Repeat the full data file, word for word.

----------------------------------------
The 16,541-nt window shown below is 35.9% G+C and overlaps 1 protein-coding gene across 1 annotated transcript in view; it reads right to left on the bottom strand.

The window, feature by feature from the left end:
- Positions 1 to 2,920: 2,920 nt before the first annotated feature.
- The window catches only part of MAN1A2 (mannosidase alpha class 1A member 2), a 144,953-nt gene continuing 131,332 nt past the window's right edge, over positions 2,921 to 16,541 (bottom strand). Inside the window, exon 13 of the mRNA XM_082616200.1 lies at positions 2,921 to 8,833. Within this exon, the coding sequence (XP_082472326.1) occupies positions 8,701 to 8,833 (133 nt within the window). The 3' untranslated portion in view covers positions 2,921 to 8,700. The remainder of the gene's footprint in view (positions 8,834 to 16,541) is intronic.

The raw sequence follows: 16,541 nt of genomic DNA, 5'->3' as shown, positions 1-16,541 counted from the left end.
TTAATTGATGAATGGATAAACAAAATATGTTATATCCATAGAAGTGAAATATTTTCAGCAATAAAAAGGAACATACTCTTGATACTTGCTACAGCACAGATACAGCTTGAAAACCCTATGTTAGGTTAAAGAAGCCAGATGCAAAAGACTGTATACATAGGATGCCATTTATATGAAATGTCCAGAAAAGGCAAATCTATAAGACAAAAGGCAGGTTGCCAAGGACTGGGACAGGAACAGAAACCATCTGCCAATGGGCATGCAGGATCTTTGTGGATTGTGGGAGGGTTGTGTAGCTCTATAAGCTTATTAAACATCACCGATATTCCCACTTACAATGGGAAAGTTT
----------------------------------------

The 16,541-nt window shown below is 35.9% G+C and overlaps 1 protein-coding gene across 1 annotated transcript in view; it reads right to left on the bottom strand.

The window, feature by feature from the left end:
- Positions 1 to 2,920: 2,920 nt before the first annotated feature.
- The window catches only part of MAN1A2 (mannosidase alpha class 1A member 2), a 144,953-nt gene continuing 131,332 nt past the window's right edge, over positions 2,921 to 16,541 (bottom strand). Inside the window, exon 13 of the mRNA XM_082616200.1 lies at positions 2,921 to 8,833. Within this exon, the coding sequence (XP_082472326.1) occupies positions 8,701 to 8,833 (133 nt within the window). The 3' untranslated portion in view covers positions 2,921 to 8,700. The remainder of the gene's footprint in view (positions 8,834 to 16,541) is intronic.

The raw sequence follows: 16,541 nt of genomic DNA, 5'->3' as shown, positions 1-16,541 counted from the left end.
TTAATTGATGAATGGATAAACAAAATATGTTATATCCATAGAAGTGAAATATTTTCAGCAATAAAAAGGAACATACTCTTGATACTTGCTACAGCACAGATACAGCTTGAAAACCCTATGTTAGGTTAAAGAAGCCAGATGCAAAAGACTGTATACATAGGATGCCATTTATATGAAATGTCCAGAAAAGGCAAATCTATAAGACAAAAGGCAGGTTGCCAAGGACTGGGACAGGAACAGAAACCATCTGCCAATGGGCATGCAGGATCTTTGTGGATTGTGGGAGGGTTGTGTAGCTCTATAAGCTTATTAAACATCACCGATATTCCCACTTACAATGGGAAAGTTT